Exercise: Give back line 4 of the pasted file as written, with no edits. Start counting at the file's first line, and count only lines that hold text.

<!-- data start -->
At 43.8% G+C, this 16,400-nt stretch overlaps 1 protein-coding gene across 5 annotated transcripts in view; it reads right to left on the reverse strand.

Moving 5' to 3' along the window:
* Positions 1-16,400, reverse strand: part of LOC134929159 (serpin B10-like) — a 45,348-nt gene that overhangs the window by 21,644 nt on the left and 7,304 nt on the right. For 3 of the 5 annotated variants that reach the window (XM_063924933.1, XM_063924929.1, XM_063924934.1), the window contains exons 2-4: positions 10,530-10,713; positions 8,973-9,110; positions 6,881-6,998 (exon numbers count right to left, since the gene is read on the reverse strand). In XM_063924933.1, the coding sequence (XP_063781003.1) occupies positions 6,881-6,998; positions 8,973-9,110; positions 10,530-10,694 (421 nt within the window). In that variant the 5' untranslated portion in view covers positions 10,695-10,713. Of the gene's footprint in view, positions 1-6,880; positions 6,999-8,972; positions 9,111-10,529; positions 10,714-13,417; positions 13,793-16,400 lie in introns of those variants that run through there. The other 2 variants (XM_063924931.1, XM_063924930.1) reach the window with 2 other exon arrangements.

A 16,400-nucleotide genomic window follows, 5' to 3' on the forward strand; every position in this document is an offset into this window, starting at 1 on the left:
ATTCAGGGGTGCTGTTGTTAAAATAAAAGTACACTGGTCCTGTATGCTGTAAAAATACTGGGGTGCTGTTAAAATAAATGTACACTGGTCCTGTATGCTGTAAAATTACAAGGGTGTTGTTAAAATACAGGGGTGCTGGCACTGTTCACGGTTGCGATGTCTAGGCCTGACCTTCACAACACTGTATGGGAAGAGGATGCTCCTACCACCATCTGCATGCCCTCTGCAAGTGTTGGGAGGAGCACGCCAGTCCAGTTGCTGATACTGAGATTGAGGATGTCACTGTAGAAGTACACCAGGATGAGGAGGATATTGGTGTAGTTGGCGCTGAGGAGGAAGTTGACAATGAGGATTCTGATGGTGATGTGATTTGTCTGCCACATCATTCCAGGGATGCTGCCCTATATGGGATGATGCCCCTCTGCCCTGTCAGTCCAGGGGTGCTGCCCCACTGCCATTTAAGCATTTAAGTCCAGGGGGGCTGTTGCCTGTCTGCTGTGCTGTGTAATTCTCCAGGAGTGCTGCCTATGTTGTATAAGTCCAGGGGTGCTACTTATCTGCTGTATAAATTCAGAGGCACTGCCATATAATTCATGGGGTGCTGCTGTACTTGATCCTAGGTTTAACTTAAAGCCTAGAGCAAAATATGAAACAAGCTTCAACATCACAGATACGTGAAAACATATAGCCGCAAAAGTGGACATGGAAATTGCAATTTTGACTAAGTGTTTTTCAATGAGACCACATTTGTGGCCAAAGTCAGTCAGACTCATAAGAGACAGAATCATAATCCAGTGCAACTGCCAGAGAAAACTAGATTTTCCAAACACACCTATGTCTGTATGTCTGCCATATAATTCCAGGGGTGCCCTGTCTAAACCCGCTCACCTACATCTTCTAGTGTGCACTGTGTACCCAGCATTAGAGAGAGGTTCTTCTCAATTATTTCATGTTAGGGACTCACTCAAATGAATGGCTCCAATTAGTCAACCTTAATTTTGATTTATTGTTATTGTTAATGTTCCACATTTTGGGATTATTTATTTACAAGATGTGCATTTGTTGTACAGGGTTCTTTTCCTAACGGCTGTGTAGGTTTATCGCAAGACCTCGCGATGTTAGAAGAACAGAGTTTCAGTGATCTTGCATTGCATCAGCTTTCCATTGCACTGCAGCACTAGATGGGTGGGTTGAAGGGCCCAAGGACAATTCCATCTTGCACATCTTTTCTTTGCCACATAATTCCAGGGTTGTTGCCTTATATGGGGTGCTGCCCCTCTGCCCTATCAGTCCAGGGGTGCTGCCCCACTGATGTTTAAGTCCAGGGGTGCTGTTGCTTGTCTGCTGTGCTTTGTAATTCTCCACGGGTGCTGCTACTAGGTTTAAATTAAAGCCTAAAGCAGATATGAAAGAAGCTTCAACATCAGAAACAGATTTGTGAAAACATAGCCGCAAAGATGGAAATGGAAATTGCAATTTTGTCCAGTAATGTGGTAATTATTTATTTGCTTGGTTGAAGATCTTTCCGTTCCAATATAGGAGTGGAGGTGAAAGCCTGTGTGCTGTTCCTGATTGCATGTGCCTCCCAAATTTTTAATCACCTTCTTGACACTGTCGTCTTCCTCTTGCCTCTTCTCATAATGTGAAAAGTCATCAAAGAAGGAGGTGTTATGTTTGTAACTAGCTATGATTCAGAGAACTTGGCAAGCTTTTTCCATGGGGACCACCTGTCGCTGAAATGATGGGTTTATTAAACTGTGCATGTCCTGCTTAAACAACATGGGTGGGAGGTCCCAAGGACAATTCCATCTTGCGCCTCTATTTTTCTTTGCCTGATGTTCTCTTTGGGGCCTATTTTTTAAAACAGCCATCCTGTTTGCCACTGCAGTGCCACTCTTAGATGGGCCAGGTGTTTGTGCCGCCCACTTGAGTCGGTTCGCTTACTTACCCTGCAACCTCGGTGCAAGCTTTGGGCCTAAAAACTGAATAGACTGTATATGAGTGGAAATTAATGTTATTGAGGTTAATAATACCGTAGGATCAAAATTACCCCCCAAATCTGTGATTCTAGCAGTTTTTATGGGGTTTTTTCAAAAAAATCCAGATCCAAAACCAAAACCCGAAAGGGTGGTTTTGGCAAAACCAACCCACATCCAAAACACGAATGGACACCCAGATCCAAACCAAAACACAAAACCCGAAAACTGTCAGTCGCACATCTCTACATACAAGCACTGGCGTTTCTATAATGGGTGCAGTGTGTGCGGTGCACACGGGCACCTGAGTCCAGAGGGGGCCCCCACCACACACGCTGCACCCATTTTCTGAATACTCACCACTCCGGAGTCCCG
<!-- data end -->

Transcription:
A 16,400-nucleotide genomic window follows, 5' to 3' on the forward strand; every position in this document is an offset into this window, starting at 1 on the left: